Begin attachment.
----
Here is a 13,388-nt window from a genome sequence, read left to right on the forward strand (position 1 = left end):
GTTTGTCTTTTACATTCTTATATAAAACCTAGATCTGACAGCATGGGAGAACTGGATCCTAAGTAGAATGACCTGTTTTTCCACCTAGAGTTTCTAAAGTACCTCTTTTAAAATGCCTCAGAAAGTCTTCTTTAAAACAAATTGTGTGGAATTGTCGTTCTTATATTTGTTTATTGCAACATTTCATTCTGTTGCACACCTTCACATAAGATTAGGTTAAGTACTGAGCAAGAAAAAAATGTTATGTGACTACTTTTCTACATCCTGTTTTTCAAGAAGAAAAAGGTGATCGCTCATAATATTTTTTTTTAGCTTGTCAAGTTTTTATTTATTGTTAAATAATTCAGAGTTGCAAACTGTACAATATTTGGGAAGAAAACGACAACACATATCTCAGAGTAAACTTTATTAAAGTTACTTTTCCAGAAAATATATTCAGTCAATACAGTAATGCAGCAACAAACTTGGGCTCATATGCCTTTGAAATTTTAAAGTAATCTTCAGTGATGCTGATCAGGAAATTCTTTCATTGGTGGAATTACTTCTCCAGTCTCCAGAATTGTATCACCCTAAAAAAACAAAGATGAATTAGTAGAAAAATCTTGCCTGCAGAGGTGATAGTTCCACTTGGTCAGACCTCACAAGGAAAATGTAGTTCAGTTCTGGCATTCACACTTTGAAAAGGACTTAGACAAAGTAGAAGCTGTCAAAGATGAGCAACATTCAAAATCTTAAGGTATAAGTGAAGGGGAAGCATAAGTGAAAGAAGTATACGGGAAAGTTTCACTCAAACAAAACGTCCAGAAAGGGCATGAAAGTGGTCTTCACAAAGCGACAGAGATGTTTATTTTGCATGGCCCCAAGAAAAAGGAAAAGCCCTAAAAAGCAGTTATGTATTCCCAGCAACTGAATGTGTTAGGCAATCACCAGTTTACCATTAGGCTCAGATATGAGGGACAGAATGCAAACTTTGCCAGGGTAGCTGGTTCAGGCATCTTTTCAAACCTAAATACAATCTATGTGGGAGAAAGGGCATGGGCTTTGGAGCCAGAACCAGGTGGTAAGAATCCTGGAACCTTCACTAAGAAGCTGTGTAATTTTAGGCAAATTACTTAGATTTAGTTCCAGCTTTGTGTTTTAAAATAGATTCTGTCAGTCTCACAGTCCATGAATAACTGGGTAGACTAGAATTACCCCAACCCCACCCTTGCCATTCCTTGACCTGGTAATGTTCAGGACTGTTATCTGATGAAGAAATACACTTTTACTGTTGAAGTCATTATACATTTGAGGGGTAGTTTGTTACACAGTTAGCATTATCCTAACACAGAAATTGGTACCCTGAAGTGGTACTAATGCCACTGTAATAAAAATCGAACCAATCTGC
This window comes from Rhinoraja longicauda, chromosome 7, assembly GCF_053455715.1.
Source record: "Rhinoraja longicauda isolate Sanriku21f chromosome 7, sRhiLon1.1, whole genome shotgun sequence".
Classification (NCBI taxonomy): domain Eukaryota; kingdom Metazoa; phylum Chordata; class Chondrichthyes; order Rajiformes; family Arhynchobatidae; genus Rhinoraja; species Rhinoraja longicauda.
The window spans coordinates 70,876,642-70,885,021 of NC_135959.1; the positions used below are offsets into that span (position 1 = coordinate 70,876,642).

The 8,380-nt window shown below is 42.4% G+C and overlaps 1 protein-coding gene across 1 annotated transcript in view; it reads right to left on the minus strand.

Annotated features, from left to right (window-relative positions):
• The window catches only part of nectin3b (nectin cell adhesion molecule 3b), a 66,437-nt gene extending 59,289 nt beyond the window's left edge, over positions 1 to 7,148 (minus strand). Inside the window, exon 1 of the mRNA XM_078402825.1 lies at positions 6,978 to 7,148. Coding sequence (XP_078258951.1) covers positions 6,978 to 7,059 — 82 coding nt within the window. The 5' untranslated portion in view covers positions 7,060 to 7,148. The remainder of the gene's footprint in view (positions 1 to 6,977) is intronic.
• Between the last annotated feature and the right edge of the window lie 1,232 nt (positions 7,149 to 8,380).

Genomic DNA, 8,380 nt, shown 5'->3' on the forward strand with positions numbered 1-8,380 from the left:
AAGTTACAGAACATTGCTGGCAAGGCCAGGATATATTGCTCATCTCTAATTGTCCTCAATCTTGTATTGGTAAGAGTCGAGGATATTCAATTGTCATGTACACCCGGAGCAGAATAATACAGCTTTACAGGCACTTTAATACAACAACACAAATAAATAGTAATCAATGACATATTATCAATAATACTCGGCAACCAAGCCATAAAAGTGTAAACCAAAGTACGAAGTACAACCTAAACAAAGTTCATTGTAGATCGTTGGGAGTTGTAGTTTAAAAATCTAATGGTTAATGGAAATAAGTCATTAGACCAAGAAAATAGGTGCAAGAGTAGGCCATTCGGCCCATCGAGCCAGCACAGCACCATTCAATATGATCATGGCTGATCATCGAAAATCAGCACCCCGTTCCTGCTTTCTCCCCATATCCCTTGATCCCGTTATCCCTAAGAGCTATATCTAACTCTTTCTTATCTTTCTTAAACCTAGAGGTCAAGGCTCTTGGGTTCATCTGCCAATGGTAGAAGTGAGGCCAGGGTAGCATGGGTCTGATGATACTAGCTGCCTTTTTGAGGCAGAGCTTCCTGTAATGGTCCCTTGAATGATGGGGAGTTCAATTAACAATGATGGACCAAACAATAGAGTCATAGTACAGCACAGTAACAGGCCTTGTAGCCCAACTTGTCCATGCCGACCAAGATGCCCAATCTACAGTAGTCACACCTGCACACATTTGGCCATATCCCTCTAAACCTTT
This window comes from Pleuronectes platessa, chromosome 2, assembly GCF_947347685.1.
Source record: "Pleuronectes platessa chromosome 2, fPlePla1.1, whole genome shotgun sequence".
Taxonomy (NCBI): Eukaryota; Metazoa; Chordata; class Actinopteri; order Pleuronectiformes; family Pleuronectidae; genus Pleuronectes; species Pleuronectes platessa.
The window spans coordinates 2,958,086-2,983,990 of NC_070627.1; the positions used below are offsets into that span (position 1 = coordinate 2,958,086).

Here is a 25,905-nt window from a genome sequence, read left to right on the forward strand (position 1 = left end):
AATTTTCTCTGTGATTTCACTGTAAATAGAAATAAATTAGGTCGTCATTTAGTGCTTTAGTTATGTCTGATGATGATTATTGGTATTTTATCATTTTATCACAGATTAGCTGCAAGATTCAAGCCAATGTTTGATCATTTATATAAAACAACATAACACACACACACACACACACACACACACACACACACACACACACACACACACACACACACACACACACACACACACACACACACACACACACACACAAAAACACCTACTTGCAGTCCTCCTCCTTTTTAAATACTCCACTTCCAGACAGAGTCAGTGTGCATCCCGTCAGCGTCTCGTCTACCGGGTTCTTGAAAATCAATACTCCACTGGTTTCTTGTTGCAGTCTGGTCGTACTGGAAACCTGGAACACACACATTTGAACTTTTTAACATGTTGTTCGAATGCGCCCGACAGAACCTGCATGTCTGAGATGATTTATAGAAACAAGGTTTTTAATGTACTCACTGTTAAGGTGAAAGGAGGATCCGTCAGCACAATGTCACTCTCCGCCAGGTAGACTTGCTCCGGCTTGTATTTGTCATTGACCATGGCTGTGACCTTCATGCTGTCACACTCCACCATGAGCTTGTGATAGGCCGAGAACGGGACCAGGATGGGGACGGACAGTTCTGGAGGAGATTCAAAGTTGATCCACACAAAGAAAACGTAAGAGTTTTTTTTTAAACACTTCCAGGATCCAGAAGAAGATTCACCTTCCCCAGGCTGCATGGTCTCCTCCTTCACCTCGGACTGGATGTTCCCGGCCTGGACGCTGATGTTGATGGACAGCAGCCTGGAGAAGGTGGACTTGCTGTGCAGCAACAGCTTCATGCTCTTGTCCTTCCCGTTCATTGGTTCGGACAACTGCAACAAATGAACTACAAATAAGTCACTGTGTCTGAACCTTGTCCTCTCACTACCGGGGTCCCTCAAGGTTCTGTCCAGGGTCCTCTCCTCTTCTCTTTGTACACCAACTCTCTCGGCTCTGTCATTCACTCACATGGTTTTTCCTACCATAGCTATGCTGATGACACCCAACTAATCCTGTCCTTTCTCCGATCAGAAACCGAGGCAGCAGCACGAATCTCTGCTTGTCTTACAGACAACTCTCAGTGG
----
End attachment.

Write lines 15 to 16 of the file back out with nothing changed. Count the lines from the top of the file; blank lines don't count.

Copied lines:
Taxonomy (NCBI): Eukaryota; Metazoa; Chordata; class Actinopteri; order Pleuronectiformes; family Pleuronectidae; genus Pleuronectes; species Pleuronectes platessa.
The window spans coordinates 2,958,086-2,983,990 of NC_070627.1; the positions used below are offsets into that span (position 1 = coordinate 2,958,086).